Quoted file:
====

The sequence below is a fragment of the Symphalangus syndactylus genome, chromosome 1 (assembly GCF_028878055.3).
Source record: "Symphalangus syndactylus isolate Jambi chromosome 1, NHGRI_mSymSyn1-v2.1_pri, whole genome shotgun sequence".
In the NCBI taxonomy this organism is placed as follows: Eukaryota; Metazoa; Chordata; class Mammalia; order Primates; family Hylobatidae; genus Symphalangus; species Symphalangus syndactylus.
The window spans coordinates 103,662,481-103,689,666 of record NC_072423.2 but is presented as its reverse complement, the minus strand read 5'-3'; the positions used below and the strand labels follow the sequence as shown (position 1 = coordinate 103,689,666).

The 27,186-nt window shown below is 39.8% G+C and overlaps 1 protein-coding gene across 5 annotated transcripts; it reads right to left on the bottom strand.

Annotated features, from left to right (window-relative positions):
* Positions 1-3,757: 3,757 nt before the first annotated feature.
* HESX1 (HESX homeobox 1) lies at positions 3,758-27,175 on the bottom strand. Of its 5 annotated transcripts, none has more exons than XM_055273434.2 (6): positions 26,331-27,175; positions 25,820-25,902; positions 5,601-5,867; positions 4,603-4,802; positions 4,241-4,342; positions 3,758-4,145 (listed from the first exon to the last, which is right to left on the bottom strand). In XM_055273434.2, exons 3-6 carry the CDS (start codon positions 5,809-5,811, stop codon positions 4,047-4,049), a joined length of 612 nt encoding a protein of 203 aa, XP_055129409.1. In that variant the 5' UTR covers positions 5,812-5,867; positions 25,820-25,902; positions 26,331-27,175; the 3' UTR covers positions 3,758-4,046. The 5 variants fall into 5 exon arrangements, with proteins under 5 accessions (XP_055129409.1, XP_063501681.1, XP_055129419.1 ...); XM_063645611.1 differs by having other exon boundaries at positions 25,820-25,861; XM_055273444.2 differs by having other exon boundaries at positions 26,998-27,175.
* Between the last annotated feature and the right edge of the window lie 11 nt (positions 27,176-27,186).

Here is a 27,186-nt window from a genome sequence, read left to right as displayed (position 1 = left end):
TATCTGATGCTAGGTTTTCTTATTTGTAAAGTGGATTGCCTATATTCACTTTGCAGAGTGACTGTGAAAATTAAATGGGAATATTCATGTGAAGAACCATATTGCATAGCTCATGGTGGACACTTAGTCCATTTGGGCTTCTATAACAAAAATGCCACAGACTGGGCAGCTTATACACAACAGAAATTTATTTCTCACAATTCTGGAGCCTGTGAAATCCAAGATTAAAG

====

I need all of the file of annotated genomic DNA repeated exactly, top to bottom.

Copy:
The sequence below is a fragment of the Symphalangus syndactylus genome, chromosome 1 (assembly GCF_028878055.3).
Source record: "Symphalangus syndactylus isolate Jambi chromosome 1, NHGRI_mSymSyn1-v2.1_pri, whole genome shotgun sequence".
In the NCBI taxonomy this organism is placed as follows: Eukaryota; Metazoa; Chordata; class Mammalia; order Primates; family Hylobatidae; genus Symphalangus; species Symphalangus syndactylus.
The window spans coordinates 103,662,481-103,689,666 of record NC_072423.2 but is presented as its reverse complement, the minus strand read 5'-3'; the positions used below and the strand labels follow the sequence as shown (position 1 = coordinate 103,689,666).

The 27,186-nt window shown below is 39.8% G+C and overlaps 1 protein-coding gene across 5 annotated transcripts; it reads right to left on the bottom strand.

Annotated features, from left to right (window-relative positions):
* Positions 1-3,757: 3,757 nt before the first annotated feature.
* HESX1 (HESX homeobox 1) lies at positions 3,758-27,175 on the bottom strand. Of its 5 annotated transcripts, none has more exons than XM_055273434.2 (6): positions 26,331-27,175; positions 25,820-25,902; positions 5,601-5,867; positions 4,603-4,802; positions 4,241-4,342; positions 3,758-4,145 (listed from the first exon to the last, which is right to left on the bottom strand). In XM_055273434.2, exons 3-6 carry the CDS (start codon positions 5,809-5,811, stop codon positions 4,047-4,049), a joined length of 612 nt encoding a protein of 203 aa, XP_055129409.1. In that variant the 5' UTR covers positions 5,812-5,867; positions 25,820-25,902; positions 26,331-27,175; the 3' UTR covers positions 3,758-4,046. The 5 variants fall into 5 exon arrangements, with proteins under 5 accessions (XP_055129409.1, XP_063501681.1, XP_055129419.1 ...); XM_063645611.1 differs by having other exon boundaries at positions 25,820-25,861; XM_055273444.2 differs by having other exon boundaries at positions 26,998-27,175.
* Between the last annotated feature and the right edge of the window lie 11 nt (positions 27,176-27,186).

Here is a 27,186-nt window from a genome sequence, read left to right as displayed (position 1 = left end):
TATCTGATGCTAGGTTTTCTTATTTGTAAAGTGGATTGCCTATATTCACTTTGCAGAGTGACTGTGAAAATTAAATGGGAATATTCATGTGAAGAACCATATTGCATAGCTCATGGTGGACACTTAGTCCATTTGGGCTTCTATAACAAAAATGCCACAGACTGGGCAGCTTATACACAACAGAAATTTATTTCTCACAATTCTGGAGCCTGTGAAATCCAAGATTAAAG